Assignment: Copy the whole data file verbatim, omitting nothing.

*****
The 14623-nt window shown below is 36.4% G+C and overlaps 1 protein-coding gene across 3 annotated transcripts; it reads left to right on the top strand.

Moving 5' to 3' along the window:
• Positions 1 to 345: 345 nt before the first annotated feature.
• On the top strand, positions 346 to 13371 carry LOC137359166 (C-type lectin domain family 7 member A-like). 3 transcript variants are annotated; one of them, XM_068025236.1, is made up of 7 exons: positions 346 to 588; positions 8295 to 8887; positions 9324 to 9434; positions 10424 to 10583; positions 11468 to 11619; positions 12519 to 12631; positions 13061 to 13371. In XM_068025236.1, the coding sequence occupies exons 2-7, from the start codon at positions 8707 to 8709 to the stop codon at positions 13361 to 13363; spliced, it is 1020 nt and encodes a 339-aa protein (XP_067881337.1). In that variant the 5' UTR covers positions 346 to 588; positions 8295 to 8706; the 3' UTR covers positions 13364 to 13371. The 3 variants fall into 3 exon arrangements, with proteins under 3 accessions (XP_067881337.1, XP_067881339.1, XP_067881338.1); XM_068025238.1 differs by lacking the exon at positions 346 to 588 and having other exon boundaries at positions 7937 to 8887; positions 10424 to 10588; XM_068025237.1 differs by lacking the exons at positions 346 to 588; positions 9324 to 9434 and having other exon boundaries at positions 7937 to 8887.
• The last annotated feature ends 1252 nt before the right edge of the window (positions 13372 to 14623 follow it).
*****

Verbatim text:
The 14623-nt window shown below is 36.4% G+C and overlaps 1 protein-coding gene across 3 annotated transcripts; it reads left to right on the top strand.

Moving 5' to 3' along the window:
• Positions 1 to 345: 345 nt before the first annotated feature.
• On the top strand, positions 346 to 13371 carry LOC137359166 (C-type lectin domain family 7 member A-like). 3 transcript variants are annotated; one of them, XM_068025236.1, is made up of 7 exons: positions 346 to 588; positions 8295 to 8887; positions 9324 to 9434; positions 10424 to 10583; positions 11468 to 11619; positions 12519 to 12631; positions 13061 to 13371. In XM_068025236.1, the coding sequence occupies exons 2-7, from the start codon at positions 8707 to 8709 to the stop codon at positions 13361 to 13363; spliced, it is 1020 nt and encodes a 339-aa protein (XP_067881337.1). In that variant the 5' UTR covers positions 346 to 588; positions 8295 to 8706; the 3' UTR covers positions 13364 to 13371. The 3 variants fall into 3 exon arrangements, with proteins under 3 accessions (XP_067881337.1, XP_067881339.1, XP_067881338.1); XM_068025238.1 differs by lacking the exon at positions 346 to 588 and having other exon boundaries at positions 7937 to 8887; positions 10424 to 10588; XM_068025237.1 differs by lacking the exons at positions 346 to 588; positions 9324 to 9434 and having other exon boundaries at positions 7937 to 8887.
• The last annotated feature ends 1252 nt before the right edge of the window (positions 13372 to 14623 follow it).